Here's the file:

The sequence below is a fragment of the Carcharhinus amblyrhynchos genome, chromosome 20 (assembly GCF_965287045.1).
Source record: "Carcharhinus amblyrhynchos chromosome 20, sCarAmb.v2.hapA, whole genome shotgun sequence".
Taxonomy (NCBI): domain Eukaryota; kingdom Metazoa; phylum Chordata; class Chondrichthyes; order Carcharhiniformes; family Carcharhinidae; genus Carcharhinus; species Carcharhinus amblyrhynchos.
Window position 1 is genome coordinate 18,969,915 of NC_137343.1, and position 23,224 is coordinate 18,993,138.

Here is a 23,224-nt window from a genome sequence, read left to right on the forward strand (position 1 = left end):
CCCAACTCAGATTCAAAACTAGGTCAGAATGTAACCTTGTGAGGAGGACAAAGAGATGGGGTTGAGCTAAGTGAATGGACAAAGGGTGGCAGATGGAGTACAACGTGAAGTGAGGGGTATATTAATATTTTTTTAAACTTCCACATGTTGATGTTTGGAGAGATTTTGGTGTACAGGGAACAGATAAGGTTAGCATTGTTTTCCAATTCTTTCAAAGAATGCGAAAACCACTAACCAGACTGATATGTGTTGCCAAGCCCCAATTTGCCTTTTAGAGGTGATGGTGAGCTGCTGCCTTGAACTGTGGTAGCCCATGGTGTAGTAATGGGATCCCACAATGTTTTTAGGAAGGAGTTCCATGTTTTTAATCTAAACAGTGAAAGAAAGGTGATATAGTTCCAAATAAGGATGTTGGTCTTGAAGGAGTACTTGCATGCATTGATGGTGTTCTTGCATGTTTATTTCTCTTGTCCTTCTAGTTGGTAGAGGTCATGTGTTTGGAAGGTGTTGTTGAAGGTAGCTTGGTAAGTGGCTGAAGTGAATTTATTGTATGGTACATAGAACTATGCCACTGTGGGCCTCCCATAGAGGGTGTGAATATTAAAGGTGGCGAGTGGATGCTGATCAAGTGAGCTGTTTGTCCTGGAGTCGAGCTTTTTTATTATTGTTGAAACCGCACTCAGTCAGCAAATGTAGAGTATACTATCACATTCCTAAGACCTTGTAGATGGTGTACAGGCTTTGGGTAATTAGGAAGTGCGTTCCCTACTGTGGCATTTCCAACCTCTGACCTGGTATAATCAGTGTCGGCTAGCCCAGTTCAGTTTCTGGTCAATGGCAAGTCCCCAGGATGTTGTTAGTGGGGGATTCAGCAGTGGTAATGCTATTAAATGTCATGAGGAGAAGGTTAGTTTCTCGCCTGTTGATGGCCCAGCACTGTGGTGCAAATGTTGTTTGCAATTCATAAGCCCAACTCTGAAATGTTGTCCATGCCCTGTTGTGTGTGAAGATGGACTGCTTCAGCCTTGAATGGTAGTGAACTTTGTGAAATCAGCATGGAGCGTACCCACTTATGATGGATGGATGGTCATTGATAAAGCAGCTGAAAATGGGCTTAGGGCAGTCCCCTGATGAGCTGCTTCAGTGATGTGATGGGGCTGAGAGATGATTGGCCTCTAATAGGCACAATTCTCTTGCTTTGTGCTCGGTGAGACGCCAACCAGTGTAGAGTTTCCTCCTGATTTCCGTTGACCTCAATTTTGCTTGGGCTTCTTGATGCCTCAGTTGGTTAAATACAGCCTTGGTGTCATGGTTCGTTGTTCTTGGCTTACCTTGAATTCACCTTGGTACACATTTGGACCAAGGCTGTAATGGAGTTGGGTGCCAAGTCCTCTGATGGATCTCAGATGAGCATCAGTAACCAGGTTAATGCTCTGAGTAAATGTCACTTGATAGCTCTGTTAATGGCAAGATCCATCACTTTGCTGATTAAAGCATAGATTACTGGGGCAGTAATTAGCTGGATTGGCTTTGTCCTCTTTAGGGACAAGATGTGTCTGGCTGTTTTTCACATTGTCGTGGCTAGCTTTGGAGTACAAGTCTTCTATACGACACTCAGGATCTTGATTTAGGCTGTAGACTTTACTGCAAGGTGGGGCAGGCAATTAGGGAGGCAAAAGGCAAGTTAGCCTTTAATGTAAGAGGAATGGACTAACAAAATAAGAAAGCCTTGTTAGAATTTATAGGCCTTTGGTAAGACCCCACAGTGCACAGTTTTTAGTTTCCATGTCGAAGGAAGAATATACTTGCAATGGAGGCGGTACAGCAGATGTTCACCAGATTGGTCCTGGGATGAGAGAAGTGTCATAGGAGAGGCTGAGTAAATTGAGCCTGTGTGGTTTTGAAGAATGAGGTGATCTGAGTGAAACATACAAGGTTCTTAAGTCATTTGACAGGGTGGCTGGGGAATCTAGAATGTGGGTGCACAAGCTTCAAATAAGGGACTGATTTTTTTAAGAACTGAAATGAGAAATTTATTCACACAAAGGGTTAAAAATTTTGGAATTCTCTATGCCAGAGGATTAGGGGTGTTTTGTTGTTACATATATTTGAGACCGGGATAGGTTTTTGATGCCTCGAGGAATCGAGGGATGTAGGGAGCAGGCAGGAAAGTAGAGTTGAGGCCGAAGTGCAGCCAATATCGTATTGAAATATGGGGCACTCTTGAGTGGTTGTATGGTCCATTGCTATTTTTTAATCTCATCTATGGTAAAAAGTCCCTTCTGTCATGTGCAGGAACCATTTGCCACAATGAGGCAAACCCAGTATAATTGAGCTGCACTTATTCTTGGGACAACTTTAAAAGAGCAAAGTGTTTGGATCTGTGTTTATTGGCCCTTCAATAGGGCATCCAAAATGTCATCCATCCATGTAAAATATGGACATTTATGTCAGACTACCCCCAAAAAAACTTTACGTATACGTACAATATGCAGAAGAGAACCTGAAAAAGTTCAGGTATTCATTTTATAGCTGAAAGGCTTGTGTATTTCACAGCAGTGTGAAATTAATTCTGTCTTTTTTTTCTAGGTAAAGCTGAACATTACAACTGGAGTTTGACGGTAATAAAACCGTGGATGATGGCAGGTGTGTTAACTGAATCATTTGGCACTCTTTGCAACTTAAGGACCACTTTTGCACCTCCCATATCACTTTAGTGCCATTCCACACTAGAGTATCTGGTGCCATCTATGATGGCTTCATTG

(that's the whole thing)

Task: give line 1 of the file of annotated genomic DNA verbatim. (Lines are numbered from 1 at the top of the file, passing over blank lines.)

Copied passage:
The sequence below is a fragment of the Carcharhinus amblyrhynchos genome, chromosome 20 (assembly GCF_965287045.1).